BHP urges miners to create global body to oversee tailings dams
BHP, the world’s largest mining company, has urged peers to create an independent international body in charge of overseeing the construction, integrity and operations of tailings dams, which storage mining waste, following the second collapse of a dam in Brazil in the past three years.
“As an industry, we now have to redouble our efforts to make sure events like this simply cannot happen,” Chief Executive Officer Andrew Mackenzie said Tuesday during a conference call after BHP reported half-year results.
CEO Andrew Mackenzie said it was too early to determine the impact Vale's recent tailings dam disaster will have on efforts to restart BHP and the Brazilian miner's jointly owned Samarco mine.
Mackenzie said it was too early to say what impact the recent Vale tailings dam disaster in the Brazilian town of Brumadinho would have on efforts to restart BHP and Vale's jointly owned Samarco mine, shut down since November 2015 after a dam collapse killed 19 people.
The dam burst at Córrego do Feijão left nearly 170 people dead and at least 140 missing. Both dams were built using the “upstream” system, the cheapest but generally regarded as the riskiest method, which has long been banned in earthquake-prone mining countries such as Chile and Peru because tailings are used to gradually build the embankment walls, making a dam susceptible to damage and cracks.
In response, Brazil has banned new upstream mining dams and ordered the decommissioning of upstream waste dams by August 15, 2021.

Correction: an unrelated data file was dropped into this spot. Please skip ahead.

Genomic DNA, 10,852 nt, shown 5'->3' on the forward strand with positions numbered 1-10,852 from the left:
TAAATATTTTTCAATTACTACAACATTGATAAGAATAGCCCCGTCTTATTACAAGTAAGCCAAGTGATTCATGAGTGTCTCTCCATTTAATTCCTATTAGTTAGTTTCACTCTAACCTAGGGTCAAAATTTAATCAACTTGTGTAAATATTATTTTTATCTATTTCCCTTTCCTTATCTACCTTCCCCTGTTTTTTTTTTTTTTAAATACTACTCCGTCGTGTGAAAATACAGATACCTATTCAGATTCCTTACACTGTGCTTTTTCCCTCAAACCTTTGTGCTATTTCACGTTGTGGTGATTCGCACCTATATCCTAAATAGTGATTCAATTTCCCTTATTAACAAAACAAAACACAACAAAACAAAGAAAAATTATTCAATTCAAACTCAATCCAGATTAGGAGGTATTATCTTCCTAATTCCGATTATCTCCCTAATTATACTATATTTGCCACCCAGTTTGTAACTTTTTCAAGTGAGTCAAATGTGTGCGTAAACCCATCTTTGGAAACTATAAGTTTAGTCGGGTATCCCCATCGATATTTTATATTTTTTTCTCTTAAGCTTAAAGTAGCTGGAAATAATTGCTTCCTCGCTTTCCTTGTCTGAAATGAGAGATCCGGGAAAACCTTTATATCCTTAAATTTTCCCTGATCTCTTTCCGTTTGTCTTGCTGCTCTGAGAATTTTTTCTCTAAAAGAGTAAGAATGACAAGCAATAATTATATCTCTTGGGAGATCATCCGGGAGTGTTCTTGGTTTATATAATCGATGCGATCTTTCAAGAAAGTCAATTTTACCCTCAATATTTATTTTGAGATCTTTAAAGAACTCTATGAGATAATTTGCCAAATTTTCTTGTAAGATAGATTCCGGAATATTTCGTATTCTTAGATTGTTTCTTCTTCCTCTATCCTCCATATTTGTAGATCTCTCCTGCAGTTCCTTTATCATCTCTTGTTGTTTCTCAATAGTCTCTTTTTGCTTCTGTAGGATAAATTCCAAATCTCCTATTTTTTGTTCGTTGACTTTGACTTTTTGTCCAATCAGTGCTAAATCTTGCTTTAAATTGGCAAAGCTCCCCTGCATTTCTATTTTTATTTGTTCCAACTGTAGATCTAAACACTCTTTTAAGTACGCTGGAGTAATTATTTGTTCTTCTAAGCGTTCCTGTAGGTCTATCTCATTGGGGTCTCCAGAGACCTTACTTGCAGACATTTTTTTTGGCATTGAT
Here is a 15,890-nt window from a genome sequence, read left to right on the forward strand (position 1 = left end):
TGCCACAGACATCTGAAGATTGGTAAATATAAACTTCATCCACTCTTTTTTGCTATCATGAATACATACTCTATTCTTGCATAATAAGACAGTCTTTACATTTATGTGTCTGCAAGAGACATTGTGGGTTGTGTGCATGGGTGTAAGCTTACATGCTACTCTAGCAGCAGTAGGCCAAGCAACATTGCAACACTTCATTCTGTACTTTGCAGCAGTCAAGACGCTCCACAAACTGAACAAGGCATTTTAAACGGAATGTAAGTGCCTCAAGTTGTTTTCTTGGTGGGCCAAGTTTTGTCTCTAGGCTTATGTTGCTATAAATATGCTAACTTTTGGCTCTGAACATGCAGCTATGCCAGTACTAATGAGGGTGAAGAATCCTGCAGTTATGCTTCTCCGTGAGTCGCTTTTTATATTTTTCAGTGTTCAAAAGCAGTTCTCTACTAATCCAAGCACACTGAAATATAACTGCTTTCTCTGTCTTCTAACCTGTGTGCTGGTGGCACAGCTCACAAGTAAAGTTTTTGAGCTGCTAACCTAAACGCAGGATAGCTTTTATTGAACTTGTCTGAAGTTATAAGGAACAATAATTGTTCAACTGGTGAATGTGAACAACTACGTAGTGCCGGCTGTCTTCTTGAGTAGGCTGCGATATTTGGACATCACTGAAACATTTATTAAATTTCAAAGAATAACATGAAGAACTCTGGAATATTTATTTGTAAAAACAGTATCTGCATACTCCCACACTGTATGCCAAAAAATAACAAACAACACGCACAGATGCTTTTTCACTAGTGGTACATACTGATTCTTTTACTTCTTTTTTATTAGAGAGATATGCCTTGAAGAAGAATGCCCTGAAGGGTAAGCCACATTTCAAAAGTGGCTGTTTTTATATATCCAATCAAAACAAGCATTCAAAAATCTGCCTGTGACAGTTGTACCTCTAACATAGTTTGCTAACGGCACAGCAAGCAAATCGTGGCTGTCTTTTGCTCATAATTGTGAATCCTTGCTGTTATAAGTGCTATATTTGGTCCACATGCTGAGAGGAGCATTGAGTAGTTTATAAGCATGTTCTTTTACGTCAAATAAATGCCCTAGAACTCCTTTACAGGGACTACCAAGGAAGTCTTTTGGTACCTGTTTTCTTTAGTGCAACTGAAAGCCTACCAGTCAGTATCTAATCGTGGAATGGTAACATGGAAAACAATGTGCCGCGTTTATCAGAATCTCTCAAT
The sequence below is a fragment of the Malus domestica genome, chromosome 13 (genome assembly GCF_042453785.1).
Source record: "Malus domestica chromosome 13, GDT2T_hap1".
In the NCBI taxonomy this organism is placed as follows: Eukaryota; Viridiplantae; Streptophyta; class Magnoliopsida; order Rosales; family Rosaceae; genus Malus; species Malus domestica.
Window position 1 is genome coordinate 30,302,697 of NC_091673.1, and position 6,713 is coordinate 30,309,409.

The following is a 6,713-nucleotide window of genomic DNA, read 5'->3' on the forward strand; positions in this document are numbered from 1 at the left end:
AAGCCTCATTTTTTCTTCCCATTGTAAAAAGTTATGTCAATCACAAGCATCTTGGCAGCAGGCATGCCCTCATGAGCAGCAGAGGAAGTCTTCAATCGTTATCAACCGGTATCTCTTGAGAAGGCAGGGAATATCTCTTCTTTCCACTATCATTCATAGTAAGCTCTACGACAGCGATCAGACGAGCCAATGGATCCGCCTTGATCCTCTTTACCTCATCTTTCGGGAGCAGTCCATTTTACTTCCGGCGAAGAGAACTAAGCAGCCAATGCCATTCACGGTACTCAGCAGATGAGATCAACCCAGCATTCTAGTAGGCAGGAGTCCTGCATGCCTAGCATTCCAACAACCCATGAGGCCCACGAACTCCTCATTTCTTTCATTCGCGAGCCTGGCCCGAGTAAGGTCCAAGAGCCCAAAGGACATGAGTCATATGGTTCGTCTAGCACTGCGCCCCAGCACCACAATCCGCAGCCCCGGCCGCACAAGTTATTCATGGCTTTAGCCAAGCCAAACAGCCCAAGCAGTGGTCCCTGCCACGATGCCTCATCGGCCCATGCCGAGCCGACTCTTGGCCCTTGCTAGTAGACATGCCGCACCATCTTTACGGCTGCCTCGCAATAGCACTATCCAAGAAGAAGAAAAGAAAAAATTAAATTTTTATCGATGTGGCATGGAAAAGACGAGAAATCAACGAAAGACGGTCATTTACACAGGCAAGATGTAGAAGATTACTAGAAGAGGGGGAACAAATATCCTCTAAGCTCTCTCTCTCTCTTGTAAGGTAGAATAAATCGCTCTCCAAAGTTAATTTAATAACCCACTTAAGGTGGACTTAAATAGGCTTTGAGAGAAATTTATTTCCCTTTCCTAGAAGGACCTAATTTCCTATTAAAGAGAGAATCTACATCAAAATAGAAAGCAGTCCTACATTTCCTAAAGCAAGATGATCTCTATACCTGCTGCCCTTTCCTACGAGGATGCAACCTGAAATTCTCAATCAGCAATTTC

"In this way, [Agência Nacional de Mineração (ANM)] proposes some measures that will safeguard the Brazilian society from possible ruptures of these structures, allowing mining to continue playing a vital role for the development of society and the many mining municipalities that we have in the country," Brazil’s mining agency said in a statement.
What BHP says now is that it doesn’t have capacity to raise shipments into the global iron ore market, which has been thrown into turmoil by the tragedy.
“We don’t have any additional capacity to put into this market,” Mackenzie said. “We’ve been very clear as a company that we maximize the production from what we have already installed, we are not holding anything back.”
BHP’s comments came on the same day the mining giant reported first-half 2018 profit had fallen as a decline in copper earnings and a series of operational issues boosted costs and resulted in missed opportunities for cost savings.
Underlying attributable profit from continuing operations fell to $4.03 billion for the first half of 2018, down 8% from $4.4 billion for the first half of 2017. This was weaker than the $4.2 billion expected by analysts.
BHP revealed a $835 million-hit during the December half related to a series of unplanned operational issues.
Total revenue was flat and it made a $300 million loss after it sold its US oil and gas business to energy giant BP for $10.4 billion last year.
BHP revealed a $835 million-hit during the December half related to unplanned production outages at its Olympic Dam facility in South Australia, an iron ore train derailment at its West Australia operations, and fires at its Spence plant in Chile and its Nickel West smelter.
The effect of those events was partially offset by the build-up of inventory levels during the outages, worth about $160 million, as well as record volumes at Jimblebar and South Walker Creek, the company said.
Iron ore still the king
BHP's biggest revenue generator, iron ore, continued to the miner’s top money earner, with a rise in revenue to $7.2 billion.
Prices for the steel-making material have climbed more than 17% in the wake of Brazil’s dam disaster as a crackdown by regulators is expected to severely impact Vale's iron ore output.
BHP said it cut net debt to $9.9 billion during the period, below its $10 to $15 billion target and said it’d give shareholders an interim dividend of $0.55 per share, the same as last year.
Click here for complete coverage of the dam burst at Vale's Córrego do Feijão mine.